On May 2, 2018, we met with the municipal bylaw office to discuss our complaint. There were two subsequent meetings in May and June. The May meetings centred around Bylaw asking questions about our current stance on how we feel the covenant governing the Bowen Island Lodge is not being followed. At the June meeting, we were told that the owners of the property have filed a rezoning application that, if approved, would change the covenant. Bylaw expected that this would go before council in late July or in the fall. No further details on what in the covenant would be affected by the rezoning application were given at that time. We were also encouraged to reach out to the Bowen Island Lodge to seek resolution. As recommended by bylaw, a meeting was arranged; however, logistics were poor and the meeting took place without the presence of a bylaw mediator. As a result, the discussion that took place was unproductive.

The amendments the lodge’s owners are proposing strip rights from people with disabilities, including those who are blind, deaf blind, and visually Impaired. People with disabilities are a marginalized group that has very few opportunities to access spaces designated specifically for their use. For example, blind, deaf blind, and visually impaired people have no other legally protected training, meeting, and recreation centre in Canada. For this segment of the population, a legally protected recreation, training, and meeting facility represents the only means of meaningful socioeconomic advancement by way of access to quality independent living skills training. Legally designating and protecting facilities as “recreation, training and meeting facilities for the care and rehabilitation of persons with disabilities” ensures that people with disabilities are not systematically squeezed out of spaces in favour of business interests as is so often the case.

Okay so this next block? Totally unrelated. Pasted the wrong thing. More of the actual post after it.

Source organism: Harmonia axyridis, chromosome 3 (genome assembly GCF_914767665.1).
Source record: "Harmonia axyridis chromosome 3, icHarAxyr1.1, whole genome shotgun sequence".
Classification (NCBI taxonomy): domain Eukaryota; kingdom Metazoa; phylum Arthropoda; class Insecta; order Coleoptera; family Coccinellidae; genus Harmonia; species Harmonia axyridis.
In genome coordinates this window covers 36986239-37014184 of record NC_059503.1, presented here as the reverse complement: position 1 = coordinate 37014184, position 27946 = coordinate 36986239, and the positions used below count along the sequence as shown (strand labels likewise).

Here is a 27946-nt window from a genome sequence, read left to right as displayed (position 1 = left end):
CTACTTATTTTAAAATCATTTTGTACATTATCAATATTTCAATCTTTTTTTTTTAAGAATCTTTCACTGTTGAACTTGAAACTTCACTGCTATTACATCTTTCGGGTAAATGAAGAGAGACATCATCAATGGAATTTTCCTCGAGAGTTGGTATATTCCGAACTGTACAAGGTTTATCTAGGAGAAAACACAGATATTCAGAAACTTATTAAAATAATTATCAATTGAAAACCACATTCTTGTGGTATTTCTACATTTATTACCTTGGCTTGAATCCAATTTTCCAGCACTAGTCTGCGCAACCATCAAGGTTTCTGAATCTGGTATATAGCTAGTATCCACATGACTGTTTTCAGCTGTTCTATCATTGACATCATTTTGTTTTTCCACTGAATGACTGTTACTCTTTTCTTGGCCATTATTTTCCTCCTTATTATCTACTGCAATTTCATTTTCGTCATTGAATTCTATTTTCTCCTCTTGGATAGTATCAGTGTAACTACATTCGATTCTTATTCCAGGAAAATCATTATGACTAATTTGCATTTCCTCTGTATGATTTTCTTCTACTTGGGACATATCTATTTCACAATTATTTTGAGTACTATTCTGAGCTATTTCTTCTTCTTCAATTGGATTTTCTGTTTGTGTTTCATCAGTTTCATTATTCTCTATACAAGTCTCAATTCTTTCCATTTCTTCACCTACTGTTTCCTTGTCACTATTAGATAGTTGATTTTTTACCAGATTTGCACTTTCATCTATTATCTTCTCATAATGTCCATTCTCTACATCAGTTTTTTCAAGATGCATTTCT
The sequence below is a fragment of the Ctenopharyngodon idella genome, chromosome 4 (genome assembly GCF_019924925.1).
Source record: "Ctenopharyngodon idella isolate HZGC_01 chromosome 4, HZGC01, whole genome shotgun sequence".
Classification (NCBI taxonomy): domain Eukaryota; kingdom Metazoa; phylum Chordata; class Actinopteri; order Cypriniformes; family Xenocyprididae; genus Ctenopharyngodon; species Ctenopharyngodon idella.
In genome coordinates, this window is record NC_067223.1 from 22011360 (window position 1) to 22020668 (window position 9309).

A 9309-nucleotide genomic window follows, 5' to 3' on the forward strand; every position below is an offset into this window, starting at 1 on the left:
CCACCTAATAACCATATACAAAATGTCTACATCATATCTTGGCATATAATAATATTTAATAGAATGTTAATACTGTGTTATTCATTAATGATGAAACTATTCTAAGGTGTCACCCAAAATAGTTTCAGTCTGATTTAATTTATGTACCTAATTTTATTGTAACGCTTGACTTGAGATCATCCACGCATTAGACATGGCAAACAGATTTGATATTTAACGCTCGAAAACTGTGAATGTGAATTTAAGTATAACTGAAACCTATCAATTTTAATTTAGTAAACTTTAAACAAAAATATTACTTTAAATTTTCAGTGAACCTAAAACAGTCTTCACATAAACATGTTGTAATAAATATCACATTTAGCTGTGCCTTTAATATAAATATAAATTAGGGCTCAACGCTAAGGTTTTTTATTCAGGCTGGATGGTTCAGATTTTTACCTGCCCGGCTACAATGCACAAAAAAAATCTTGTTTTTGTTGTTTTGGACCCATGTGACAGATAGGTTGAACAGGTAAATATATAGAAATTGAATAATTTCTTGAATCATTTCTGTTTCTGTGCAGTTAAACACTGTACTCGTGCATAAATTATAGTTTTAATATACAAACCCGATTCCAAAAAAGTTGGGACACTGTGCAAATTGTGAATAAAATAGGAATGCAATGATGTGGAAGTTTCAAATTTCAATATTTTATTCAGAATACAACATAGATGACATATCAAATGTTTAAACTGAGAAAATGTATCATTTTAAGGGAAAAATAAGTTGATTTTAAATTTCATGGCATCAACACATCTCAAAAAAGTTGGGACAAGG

By amending the definition of “Recreation, Training, and meeting Centre” in “BOWEN ISLAND MUNICIPALITY LAND USE BYLAW NO. 57, 2002” to remove the words “…for the care and rehabilitation of persons with disabilities…”, the owners of the Bowen Island Lodge would effectively remove the rights of people with disabilities to have recreation, meeting, and training centres that are currently protected from business interests by the Land Use bylaw. This does not only affect the covenant governing the Bowen Island Lodge but would remove all protections for any future facilities wishing to use the designation to safeguard the rights of people with disabilities.. If these amendments pass, it will set a dangerous precedent that will have far reaching consequences for Bowen Islanders with disabilities and other Canadians with disabilities for generations to come.

We are disheartened to see that after over a year of attempting to resolve issues surrounding use of the Bowen Island Lodge by the Principal Use group with the bylaw office and an open complaint against the lodge, the bylaw office has chosen to recommend that Mayor and Council consider the rezoning application put forth by the Bowen Island Lodge. It is our position, speaking on behalf of people with disabilities, that this rezoning application must not move forward to ensure the continued protection of the rights of people with disabilities and those of our Snug Point neighbours.